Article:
The first thing I looked at was my diet. I knew what I was doing wasn't working well for me. I often struggled with stomach problems due to Irritable Bowel Syndrome (and the anti-depressants aggravated it) and I was aware in the back of my mind that if I could make some simple changes I might be able to live more comfortably.
I had developed a love for soda pop while on anti-depressants, and with that love of brown pop came weight gain which led to MORE anxiety and depression. By cutting the pop out, I automatically cut down on some of my anxiety and my weight began to slowly drop. My next step was to cut out dairy -- a suggestion made by my family doctor. I had noticed a pattern of eating dairy and then suffering the consequences, so she suggested cutting it out for a few months to see if I would notice a change.
I was worried about quitting dairy as I had a love for cheese, but it was surprisingly easy when I saw the quick results. The stomach pains lessened and my bowel movements became more regular. The next food to cut out was the red meat. It had proven to bother me countless times so it became a no-brainer that this too should be eliminated from my diet.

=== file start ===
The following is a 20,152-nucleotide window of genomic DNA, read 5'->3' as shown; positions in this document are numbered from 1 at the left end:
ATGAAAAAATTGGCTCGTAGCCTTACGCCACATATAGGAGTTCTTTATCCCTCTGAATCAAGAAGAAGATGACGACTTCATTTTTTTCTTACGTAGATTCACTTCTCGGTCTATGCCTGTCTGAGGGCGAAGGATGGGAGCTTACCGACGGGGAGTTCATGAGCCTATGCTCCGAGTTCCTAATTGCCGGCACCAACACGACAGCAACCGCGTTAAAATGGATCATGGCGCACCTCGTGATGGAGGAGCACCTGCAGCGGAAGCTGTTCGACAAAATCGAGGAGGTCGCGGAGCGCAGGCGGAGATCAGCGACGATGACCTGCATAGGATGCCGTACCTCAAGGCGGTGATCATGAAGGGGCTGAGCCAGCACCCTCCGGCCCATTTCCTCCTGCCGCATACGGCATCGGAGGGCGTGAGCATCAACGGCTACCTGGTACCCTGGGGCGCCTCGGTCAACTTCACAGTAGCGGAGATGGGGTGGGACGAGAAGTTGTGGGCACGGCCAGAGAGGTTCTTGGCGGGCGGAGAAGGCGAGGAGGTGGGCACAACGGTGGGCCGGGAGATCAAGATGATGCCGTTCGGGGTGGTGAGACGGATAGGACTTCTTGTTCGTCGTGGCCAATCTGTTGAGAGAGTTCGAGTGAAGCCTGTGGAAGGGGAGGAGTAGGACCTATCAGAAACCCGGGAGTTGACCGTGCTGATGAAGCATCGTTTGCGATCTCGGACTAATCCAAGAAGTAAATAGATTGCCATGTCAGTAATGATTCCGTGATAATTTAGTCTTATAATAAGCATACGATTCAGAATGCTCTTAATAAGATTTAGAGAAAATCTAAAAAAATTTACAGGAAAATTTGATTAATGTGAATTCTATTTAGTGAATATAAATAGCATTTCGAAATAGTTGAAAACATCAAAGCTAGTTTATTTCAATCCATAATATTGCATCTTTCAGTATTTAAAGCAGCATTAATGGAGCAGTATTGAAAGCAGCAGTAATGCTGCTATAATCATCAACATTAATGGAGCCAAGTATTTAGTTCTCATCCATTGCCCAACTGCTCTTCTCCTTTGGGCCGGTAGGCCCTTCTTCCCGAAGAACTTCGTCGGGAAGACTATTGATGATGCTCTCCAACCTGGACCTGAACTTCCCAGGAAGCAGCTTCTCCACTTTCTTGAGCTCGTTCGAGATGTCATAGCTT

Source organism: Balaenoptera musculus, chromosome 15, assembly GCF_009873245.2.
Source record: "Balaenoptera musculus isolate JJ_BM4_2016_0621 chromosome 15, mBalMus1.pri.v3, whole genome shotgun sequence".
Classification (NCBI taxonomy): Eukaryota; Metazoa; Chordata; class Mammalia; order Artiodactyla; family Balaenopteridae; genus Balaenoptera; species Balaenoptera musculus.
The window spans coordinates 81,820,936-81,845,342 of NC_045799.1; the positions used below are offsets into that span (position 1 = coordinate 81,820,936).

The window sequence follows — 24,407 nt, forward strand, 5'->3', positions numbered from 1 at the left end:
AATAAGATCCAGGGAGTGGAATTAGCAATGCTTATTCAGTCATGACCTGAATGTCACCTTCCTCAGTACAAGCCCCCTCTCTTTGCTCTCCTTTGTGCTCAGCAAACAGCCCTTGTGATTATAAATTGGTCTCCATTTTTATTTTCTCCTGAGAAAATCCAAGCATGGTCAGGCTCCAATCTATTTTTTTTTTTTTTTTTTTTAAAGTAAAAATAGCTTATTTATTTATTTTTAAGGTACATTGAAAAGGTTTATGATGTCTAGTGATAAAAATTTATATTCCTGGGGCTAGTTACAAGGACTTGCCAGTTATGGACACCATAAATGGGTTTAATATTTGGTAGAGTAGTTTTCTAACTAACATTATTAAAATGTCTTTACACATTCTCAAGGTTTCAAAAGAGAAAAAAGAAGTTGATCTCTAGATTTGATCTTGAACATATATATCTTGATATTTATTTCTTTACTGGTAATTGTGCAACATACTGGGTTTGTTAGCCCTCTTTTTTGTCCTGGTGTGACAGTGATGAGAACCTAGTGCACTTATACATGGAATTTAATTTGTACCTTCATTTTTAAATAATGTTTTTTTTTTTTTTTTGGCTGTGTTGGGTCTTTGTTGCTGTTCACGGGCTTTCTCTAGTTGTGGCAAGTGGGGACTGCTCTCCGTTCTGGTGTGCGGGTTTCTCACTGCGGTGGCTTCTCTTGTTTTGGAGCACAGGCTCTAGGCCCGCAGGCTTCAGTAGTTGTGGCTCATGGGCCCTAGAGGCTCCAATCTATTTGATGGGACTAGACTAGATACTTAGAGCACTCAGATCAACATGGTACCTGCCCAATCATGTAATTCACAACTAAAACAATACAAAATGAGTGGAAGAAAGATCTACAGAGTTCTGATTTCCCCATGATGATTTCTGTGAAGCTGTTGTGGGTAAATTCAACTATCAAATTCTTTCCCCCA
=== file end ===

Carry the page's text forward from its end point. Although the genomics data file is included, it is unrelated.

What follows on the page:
Over time it became easier to see clearly what foods did and didn't bother me. I would keep a journal of my meals and would notice more patterns pop up. Eventually I eliminated most sweet treats, all fried foods and over time all meat but fish. At first there was some resentment when I had to cut out so many "fun foods". Why me? Why couldn't I go out to a restaurant with friends and thoroughly enjoy the fried pickles and nachos.
However, all of these changes were not only helping my stomach, but my anxiety was lessening. Our stomach is often referred to as our "second brain." How we treat our digestive system can dramatically change our emotions and subsequently alter mood disorders in a positive manner.